What It All Means: A Page From the Greeks
Our intellectual forefathers, the Greeks, believed in the superiority of their culture not because of racial superiority or religious belief, but because of their singular culture and the systems of citizen governance that it spawned. The Greeks, despite their near constant civil wars and varying politics, did lay the foundation for the very nation we enjoy today. If it were not for the Greek concepts of citizenship, militia, skepticism, and the amazingly free, yet particularly dangerous creation of the government by direct democracy (also known as the mob to strict republicans like myself), our current Western culture would not be spreading across the world today. There would be no separation of powers, no independent courts, no Congress (many would deem this a miracle), no volunteer military and so on. None of the liberty loving and liberty protecting concepts we enjoy today would be possible if it weren't for the emotional, vulgar, warmongering, politically incorrect Greeks.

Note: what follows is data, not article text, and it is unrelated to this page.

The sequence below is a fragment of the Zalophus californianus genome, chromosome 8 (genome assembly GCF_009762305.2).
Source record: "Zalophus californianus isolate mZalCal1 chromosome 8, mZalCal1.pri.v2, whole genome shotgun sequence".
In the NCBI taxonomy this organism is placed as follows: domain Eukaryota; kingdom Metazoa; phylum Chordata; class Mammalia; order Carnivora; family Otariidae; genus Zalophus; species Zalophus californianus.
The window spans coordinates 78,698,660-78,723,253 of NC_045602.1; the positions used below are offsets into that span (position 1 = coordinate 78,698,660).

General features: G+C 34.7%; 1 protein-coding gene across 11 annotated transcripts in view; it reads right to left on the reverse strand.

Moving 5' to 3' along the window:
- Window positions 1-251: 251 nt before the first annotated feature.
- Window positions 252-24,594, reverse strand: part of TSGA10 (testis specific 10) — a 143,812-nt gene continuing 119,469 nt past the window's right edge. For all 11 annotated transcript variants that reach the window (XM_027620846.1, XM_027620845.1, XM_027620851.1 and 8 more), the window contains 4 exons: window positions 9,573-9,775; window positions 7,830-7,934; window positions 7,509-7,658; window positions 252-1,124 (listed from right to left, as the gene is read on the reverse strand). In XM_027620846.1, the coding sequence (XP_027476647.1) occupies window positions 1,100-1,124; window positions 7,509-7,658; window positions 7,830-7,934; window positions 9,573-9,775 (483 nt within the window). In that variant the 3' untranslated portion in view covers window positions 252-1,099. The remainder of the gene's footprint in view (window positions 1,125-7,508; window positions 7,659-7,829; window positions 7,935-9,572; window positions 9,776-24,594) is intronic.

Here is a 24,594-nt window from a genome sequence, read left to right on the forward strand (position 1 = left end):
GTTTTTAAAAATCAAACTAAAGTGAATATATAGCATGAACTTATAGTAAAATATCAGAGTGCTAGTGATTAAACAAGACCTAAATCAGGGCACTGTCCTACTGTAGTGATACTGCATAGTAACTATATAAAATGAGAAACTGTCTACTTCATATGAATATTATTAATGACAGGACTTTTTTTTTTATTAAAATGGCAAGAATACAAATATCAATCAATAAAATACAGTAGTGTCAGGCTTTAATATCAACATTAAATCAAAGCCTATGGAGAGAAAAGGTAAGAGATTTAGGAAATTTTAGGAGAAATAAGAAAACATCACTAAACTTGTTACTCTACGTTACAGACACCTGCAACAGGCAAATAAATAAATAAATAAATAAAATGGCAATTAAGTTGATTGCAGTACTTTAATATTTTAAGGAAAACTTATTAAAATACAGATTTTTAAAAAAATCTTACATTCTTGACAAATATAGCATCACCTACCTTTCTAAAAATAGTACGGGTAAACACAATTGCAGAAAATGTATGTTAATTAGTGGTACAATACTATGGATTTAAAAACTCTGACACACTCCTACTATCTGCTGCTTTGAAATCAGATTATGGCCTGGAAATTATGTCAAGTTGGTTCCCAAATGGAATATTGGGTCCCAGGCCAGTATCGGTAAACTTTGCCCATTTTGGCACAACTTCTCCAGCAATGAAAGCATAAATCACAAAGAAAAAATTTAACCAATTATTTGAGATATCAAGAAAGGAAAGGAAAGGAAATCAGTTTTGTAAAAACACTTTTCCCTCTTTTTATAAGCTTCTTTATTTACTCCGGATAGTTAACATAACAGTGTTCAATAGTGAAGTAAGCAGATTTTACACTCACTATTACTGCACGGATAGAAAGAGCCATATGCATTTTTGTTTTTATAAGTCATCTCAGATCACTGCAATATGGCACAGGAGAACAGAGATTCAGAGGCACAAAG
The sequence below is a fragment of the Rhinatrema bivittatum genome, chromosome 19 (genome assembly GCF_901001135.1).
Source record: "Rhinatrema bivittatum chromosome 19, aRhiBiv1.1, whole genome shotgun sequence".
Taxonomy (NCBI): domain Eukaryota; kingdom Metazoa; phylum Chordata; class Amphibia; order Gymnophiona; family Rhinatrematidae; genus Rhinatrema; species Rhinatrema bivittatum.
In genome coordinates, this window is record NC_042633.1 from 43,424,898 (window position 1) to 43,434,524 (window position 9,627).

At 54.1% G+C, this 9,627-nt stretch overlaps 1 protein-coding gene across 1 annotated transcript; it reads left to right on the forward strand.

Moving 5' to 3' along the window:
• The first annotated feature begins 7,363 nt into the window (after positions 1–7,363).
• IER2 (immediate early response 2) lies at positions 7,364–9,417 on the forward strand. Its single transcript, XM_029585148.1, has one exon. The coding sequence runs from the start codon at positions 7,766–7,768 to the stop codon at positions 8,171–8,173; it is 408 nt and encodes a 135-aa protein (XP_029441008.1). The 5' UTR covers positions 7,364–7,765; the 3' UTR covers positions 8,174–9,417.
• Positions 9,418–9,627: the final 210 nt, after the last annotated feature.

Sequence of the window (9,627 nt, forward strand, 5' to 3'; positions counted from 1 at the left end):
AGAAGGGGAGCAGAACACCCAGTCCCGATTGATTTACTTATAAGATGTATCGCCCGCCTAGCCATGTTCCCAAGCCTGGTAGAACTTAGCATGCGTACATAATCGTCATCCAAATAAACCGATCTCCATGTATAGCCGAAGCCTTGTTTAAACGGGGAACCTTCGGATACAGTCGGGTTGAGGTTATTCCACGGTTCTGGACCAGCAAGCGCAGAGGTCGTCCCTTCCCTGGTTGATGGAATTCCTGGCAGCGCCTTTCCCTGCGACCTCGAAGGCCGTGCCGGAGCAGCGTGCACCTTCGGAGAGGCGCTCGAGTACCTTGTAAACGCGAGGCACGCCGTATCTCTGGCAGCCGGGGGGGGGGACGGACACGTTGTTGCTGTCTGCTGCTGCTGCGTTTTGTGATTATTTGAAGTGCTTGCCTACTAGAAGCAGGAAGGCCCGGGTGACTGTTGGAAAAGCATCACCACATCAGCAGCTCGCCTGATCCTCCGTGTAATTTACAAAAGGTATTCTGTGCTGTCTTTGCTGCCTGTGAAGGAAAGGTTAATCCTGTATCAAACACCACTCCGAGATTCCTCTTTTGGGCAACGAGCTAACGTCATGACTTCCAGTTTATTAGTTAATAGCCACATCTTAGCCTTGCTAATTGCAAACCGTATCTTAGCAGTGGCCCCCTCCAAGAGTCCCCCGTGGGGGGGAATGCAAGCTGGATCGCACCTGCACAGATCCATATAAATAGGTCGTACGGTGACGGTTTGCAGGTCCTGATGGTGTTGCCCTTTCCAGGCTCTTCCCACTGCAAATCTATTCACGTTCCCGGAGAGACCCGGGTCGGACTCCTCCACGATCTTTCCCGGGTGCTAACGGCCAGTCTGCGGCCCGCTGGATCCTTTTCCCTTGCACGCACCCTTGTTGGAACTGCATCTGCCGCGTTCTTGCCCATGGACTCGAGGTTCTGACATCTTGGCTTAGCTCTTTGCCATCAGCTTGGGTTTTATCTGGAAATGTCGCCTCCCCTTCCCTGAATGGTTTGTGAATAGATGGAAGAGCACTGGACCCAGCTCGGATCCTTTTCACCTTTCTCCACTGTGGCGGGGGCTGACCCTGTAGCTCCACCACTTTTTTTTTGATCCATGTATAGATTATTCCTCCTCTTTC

Taking a page from the Greeks, I dare to say that our liberties, our rights, our concept of citizenship should be attuned to that of the Athenians, the Spartans and the other city-states of our ideological ancestors. Citizenship was not something given to anyone, especially in Sparta as I documented in The Spartan Code, but it was earned by those who stood with the polis and fought and participated in the government and in the culture itself. Of course, the harshness of the classical world created some very xenophobic and outright tyrannical laws, but the concept of earned citizenship is not alien in the least, at least not to those who hold to the view that America is the world's greatest nation based upon our way of life and not because we are capitalist-imperialist pigs.